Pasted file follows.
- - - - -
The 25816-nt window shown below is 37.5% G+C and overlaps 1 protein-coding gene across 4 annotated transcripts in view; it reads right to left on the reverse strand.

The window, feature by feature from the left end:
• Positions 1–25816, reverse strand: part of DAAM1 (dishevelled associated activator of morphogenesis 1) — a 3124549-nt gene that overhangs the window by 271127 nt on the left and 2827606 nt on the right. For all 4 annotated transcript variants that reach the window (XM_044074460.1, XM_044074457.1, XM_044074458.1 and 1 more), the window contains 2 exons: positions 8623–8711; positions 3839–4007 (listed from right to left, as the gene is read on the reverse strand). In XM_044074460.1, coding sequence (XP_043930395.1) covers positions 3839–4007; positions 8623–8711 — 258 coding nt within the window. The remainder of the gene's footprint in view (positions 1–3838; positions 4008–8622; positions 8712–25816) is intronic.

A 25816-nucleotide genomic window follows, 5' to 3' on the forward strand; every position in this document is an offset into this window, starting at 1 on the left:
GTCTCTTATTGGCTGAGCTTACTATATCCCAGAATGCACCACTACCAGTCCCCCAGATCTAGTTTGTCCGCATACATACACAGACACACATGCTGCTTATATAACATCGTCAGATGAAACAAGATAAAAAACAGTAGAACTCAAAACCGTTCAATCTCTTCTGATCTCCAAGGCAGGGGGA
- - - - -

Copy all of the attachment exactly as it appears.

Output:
The 25816-nt window shown below is 37.5% G+C and overlaps 1 protein-coding gene across 4 annotated transcripts in view; it reads right to left on the reverse strand.

The window, feature by feature from the left end:
• Positions 1–25816, reverse strand: part of DAAM1 (dishevelled associated activator of morphogenesis 1) — a 3124549-nt gene that overhangs the window by 271127 nt on the left and 2827606 nt on the right. For all 4 annotated transcript variants that reach the window (XM_044074460.1, XM_044074457.1, XM_044074458.1 and 1 more), the window contains 2 exons: positions 8623–8711; positions 3839–4007 (listed from right to left, as the gene is read on the reverse strand). In XM_044074460.1, coding sequence (XP_043930395.1) covers positions 3839–4007; positions 8623–8711 — 258 coding nt within the window. The remainder of the gene's footprint in view (positions 1–3838; positions 4008–8622; positions 8712–25816) is intronic.

A 25816-nucleotide genomic window follows, 5' to 3' on the forward strand; every position in this document is an offset into this window, starting at 1 on the left:
GTCTCTTATTGGCTGAGCTTACTATATCCCAGAATGCACCACTACCAGTCCCCCAGATCTAGTTTGTCCGCATACATACACAGACACACATGCTGCTTATATAACATCGTCAGATGAAACAAGATAAAAAACAGTAGAACTCAAAACCGTTCAATCTCTTCTGATCTCCAAGGCAGGGGGA